I taught my mother-in-law to knit about the same time we started trying to have a baby, so she has been making little baby things all along. She started a blanket for Baby #1 and then stopped abruptly and put it away. When Baby #2 had a heartbeat, she pulled it back out and finished it. And mailed it to me this week. I know she probably thinks it's a burden to me, but it really is quite lovely and I'm happy to have it.

And we'll put a baby in it someday, I promise.

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June 15, 2008



I look all squinty and goofy in this picture, but my dad looks great.

My dad is not the most emotional guy, but he's been very sweet these past few days. My mom has kept him updated on what's going on, and he's been loving and nice. When I talked to him today, I ended the conversation by saying, "OK, well have a good day!" and he made sure to interject with an "I love you" before I hung up the phone. That's not my dad's normal instinct, so it was very sweet. I know he loves me; he just doesn't say it all the time. But it was nice to hear today.

Happy Father's Day, Dad. Sorry I kept Mom away from home today.

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When I woke up, I had in mind all these reasons that today would suck. But today is half over, and it's not turning out half bad. I don't feel that sucky. I feel at peace.

The miscarriage is over. I took the medicine yesterday morning after I wrote that blog post, and I miscarried the baby in the early afternoon. Stacy, who's been through this before, warned me that I might not want to look. But as soon as he came out (yes, I took to calling him a "he," even though it was far too early to tell), I knew that wasn't the right choice for me. I held my little baby in my hand and was able to look at him and love him. I marveled over the little buds where his arms would grow and the tiny umbilical cord, as thin as thread. And I didn't want to let him go. But I had to say goodbye, and so I did.

It was the closure I needed; it was the closure I didn't get with the D&C. It was a little funeral, a ritual, a passage I needed to go through. I am very glad I had to do it this way.

And so he's gone. And I'm OK.

What I mourn right now is my future. My deployment was going to be filled with baby milestones and a growing belly to mark time. Now it seems empty. There will be no joy to fill the next seven months, no baby to keep me company, and no new definition of family to look forward to when my husband returns.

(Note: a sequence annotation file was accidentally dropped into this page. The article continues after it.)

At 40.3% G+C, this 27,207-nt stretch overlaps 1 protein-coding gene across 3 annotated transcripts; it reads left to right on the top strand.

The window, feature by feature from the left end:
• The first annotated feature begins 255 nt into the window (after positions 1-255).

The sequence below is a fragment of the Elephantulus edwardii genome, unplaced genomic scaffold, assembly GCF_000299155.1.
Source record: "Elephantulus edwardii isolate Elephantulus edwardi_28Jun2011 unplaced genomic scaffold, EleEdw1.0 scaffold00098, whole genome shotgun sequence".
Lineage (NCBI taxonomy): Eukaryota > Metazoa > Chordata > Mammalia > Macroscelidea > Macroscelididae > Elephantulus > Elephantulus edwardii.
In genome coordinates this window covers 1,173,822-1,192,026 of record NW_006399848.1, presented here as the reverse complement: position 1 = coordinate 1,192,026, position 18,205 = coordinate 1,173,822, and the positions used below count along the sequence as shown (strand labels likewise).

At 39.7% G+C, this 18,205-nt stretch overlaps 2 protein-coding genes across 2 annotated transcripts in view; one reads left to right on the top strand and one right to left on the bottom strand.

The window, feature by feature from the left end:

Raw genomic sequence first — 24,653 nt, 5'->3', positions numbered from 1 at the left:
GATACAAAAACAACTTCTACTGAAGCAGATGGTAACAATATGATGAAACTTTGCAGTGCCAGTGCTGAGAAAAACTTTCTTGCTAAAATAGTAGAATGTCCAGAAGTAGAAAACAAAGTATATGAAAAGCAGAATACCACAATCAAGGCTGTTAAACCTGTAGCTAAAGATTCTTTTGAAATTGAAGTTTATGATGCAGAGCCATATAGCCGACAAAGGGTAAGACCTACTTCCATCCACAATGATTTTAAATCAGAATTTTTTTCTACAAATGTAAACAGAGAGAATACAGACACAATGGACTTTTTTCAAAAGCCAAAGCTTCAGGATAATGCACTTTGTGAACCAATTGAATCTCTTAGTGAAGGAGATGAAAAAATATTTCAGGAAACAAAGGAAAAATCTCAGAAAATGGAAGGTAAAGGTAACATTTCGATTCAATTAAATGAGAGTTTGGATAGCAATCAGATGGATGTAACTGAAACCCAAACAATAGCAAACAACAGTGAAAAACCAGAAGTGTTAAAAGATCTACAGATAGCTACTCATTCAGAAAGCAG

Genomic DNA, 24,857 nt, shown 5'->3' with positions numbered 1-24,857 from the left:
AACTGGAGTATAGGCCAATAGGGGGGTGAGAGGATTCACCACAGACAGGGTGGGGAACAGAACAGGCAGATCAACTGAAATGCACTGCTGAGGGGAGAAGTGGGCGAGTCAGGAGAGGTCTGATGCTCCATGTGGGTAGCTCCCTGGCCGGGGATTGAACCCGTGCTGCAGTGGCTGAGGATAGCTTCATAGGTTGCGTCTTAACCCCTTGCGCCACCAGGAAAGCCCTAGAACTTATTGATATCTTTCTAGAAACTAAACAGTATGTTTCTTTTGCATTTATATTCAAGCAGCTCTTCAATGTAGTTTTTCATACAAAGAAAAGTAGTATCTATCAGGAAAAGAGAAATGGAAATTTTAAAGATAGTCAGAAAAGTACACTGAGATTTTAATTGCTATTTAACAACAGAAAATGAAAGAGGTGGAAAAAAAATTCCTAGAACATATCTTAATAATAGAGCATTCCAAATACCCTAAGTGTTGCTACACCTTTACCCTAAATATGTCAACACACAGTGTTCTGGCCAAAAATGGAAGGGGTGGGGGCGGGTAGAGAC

It's just me, in the house, alone. And that's part of the reason that, even though the baby was dead, I didn't want to let him go. I didn't want to be left alone.

I didn't want to give up my future. Because now the future is uncertain again.

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June 14, 2008


Overall, today was not as painful as I thought it would be. I am sure the percocet makes the difference though. The pain is manageable.

When my mother went to extend her plane ticket, the only choice was a week later. I didn't really think I wanted or needed her here another full week. I thought I could do this on my own. I don't like when people see me in pain, or see me cry, or see me struggle. But my mother insisted that she was staying a week.

I am really glad she did.

She was a big help today, especially when the going got tough. And it got pretty tough a couple of times. But she was here, and she was right on the same wavelength as I was. It was nice.

I am glad I didn't go this alone.

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Let's celebrate life.


These are growing in my backyard.


We can have a miniature dinner.

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I wrote over at SpouseBUZZ about the headache of trying to reach my doctor yesterday. One thing I forgot to mention was that, when the doctor was advising me on whether to have another D&C or to use the medicine, he said something to the effect of, "One thing is that surgeries are expensive, not to you but to the taxpayer, if that's of any concern to you." Now there's a man after my own heart!

As I sit here in agony today, I will keep reminding myself that I am saving the taxpayers money. I know that probably sounds like sarcasm, but I mean it in all seriousness. Every little bit helps.

And to call this "medicine" seems odd to me. It's more like poison. You put it in your body, and your body says, "Oh no no no, we need to get this out." It twists and contorts and ravages you.

Abortions are D&Cs and not this medicine, right? I wager we'd see less abortions if people were forced to go through this.

And I've only just begun.

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When I was in college, I had a pet goldfish that I loved. And the inevitable happened, as it always does. One day he started doing that dance with death: float to the top, sink to the bottom, turrrrn slowly onto his back, right himself forcefully, over and over. I couldn't watch it anymore, and I knew I needed to put him out of his misery. I took him out of the water and held him in my hands as he lived his last few minutes. And it took all my willpower, everything I had, not to put him right back in the water.

This is the stupidest analogy in the world, but it's all I can think of this morning. That poor fish, struggling in my hands as I sobbed. And the awful, frightening feeling I had knowing that I wielded so much power. And that I also had the power not to do it. I could put him back in the water and wait for nature to take its course, or lightning to strike him, or anything that would take the decision out of my hands.